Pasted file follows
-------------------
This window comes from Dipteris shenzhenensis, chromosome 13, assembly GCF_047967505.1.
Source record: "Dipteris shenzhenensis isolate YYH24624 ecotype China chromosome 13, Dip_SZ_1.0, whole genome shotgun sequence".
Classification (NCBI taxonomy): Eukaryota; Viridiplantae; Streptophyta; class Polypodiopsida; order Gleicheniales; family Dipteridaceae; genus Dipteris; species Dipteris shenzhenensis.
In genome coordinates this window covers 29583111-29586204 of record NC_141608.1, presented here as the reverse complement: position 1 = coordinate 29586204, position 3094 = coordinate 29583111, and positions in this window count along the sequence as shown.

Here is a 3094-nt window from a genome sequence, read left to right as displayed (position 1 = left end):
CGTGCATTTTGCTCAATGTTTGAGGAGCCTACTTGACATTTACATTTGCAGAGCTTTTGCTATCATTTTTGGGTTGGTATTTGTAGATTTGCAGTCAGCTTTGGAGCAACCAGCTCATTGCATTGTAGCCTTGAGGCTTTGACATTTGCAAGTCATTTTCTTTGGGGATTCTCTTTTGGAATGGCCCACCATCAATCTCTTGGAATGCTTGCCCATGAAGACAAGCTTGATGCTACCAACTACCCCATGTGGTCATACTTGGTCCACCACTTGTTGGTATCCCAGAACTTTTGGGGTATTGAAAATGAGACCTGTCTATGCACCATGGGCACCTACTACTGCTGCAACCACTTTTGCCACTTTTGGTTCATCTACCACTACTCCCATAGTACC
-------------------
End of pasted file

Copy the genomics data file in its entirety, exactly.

This window comes from Dipteris shenzhenensis, chromosome 13, assembly GCF_047967505.1.
Source record: "Dipteris shenzhenensis isolate YYH24624 ecotype China chromosome 13, Dip_SZ_1.0, whole genome shotgun sequence".
Classification (NCBI taxonomy): Eukaryota; Viridiplantae; Streptophyta; class Polypodiopsida; order Gleicheniales; family Dipteridaceae; genus Dipteris; species Dipteris shenzhenensis.
In genome coordinates this window covers 29583111-29586204 of record NC_141608.1, presented here as the reverse complement: position 1 = coordinate 29586204, position 3094 = coordinate 29583111, and positions in this window count along the sequence as shown.

Here is a 3094-nt window from a genome sequence, read left to right as displayed (position 1 = left end):
CGTGCATTTTGCTCAATGTTTGAGGAGCCTACTTGACATTTACATTTGCAGAGCTTTTGCTATCATTTTTGGGTTGGTATTTGTAGATTTGCAGTCAGCTTTGGAGCAACCAGCTCATTGCATTGTAGCCTTGAGGCTTTGACATTTGCAAGTCATTTTCTTTGGGGATTCTCTTTTGGAATGGCCCACCATCAATCTCTTGGAATGCTTGCCCATGAAGACAAGCTTGATGCTACCAACTACCCCATGTGGTCATACTTGGTCCACCACTTGTTGGTATCCCAGAACTTTTGGGGTATTGAAAATGAGACCTGTCTATGCACCATGGGCACCTACTACTGCTGCAACCACTTTTGCCACTTTTGGTTCATCTACCACTACTCCCATAGTACC